RIDIR: Collaborative Research: Bayesian analytical tools to improve survey estimates for subpopulations and small areas


Andrew Gelman
Higgins Professor of Statistics and Professor of Political Science


In this project, a set of tools will be built for in-depth analysis of survey data, making use of and extending statistical methods for estimation for small subgroups. Classical methods for surveys are focused on aggregate population-level estimates but we can learn much more using small-area estimation. The goal of this project is to build a user-accessible platform for modeling and visualizing survey data that would give estimates for arbitrary subgroups of the population, along with visualization tools to display estimates of interest. The model would be fit in Stan, a state-of-the-art open-source platform for Bayesian inference, and implemented for the Cooperative Congressional Election Survey (CCES). An example of the sort of analysis that could be performed using these methods is a study of how demographic gaps in voting vary by age, education, and state.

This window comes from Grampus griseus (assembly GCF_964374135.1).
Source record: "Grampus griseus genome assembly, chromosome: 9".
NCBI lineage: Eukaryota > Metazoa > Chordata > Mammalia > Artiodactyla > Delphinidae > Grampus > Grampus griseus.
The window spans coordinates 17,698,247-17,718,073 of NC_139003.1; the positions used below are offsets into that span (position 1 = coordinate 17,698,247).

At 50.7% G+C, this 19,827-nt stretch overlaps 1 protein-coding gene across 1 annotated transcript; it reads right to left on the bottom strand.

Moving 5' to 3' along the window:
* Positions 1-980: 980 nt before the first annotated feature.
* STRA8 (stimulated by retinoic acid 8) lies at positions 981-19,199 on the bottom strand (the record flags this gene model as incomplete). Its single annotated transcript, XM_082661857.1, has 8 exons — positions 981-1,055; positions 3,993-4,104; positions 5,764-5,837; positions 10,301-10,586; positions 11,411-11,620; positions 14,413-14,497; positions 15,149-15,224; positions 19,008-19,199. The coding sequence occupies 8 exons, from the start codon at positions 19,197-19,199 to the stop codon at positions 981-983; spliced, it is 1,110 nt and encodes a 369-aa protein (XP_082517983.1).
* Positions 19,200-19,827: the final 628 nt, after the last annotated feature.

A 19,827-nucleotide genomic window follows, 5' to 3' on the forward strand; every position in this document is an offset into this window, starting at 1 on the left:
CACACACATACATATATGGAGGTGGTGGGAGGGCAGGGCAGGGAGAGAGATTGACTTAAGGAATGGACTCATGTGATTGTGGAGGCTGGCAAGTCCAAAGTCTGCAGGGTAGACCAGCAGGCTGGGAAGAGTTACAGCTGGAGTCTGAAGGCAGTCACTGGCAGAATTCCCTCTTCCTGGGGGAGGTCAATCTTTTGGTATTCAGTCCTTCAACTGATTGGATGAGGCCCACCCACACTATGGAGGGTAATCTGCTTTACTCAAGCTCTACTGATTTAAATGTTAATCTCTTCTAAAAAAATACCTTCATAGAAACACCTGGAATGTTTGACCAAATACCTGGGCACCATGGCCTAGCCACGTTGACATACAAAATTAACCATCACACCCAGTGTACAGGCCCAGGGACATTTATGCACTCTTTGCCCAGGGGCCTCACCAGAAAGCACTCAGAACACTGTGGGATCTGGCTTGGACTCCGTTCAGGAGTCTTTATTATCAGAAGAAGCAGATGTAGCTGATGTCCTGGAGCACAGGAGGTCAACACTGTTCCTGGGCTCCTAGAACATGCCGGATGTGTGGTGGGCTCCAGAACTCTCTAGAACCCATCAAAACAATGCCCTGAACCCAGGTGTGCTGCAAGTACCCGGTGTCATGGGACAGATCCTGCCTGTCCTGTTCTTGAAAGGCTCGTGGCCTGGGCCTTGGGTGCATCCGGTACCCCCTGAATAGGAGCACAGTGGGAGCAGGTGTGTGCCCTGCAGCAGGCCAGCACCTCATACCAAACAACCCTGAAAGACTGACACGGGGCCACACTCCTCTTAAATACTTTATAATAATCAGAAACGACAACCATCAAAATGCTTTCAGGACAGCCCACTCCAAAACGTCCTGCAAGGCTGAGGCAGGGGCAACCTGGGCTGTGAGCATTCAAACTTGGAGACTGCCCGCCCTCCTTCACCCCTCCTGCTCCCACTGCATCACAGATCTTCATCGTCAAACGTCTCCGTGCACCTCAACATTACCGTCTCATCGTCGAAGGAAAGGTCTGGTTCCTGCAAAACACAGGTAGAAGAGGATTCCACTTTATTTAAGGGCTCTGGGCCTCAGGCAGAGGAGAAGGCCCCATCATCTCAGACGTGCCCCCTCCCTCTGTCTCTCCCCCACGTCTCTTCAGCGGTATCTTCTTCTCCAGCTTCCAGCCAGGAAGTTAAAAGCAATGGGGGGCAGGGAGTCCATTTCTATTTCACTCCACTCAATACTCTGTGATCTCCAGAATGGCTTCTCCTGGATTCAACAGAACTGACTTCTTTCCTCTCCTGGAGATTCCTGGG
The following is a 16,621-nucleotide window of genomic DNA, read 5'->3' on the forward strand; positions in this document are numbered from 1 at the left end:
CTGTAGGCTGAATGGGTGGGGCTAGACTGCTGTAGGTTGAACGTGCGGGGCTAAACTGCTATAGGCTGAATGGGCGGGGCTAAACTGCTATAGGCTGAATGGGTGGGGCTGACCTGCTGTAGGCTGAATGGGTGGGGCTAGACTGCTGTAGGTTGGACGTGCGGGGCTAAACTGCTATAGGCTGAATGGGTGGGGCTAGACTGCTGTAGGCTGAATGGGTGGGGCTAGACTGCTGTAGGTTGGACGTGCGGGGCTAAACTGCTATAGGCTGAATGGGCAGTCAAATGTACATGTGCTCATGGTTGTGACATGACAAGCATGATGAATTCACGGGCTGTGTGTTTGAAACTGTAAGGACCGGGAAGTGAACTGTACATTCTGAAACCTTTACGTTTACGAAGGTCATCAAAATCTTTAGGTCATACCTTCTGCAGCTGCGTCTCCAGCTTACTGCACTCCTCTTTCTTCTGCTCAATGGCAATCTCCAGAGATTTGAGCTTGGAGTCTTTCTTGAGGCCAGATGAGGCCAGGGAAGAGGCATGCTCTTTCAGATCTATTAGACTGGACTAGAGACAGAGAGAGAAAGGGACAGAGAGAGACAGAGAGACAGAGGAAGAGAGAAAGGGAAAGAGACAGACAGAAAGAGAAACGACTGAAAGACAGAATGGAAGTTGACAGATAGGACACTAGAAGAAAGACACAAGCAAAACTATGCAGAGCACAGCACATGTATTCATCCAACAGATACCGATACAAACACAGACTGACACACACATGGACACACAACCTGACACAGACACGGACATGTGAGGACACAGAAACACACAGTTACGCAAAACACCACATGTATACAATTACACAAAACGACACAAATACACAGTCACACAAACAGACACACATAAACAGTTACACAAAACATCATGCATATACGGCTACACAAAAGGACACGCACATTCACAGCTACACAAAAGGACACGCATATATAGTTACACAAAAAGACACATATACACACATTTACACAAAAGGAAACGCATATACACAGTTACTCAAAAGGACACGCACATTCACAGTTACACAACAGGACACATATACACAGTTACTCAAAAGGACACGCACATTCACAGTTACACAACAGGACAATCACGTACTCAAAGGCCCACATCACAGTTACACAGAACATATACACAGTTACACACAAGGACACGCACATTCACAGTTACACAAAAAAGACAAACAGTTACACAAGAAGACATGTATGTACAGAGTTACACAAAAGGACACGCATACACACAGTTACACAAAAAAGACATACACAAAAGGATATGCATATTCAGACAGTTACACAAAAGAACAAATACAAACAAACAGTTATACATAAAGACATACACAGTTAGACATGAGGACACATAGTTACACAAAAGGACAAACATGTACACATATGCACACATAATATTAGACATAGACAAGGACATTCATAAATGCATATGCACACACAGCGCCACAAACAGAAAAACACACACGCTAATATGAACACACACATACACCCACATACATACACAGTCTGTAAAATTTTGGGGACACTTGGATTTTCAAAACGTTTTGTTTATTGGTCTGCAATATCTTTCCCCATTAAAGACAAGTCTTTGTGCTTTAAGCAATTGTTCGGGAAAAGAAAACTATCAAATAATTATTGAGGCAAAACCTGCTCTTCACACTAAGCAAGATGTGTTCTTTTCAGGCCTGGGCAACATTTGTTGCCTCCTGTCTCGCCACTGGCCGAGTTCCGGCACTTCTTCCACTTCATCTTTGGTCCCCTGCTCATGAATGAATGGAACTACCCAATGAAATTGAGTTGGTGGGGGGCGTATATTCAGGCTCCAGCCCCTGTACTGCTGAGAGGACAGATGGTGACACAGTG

The statistical method of multilevel regression and poststratification (MRP) allows inferences for narrow slices of the population. In the terminology of survey methods, MRP is "model-based" in that it uses regression to do partial pooling (smoothing) for small areas and demographic slices, and it is "design-based" in adjusting for variables such as age, sex, ethnicity, and education that are predictive of inclusion in the sample. One reason for extracting inferences for population subgroups using a flexible tool rather than one-time analyses is that key variables can change over time. Multilevel modeling gives the flexibility to adjust for large numbers of predictors, which makes poststratification more effective. As a bonus, this modeling and adjustment enables extraction of estimates of average survey responses for small slices of the population, which can correspond to the very sorts of inferences that consumers particularly want, and which typically are unavailable from surveys without huge sample sizes.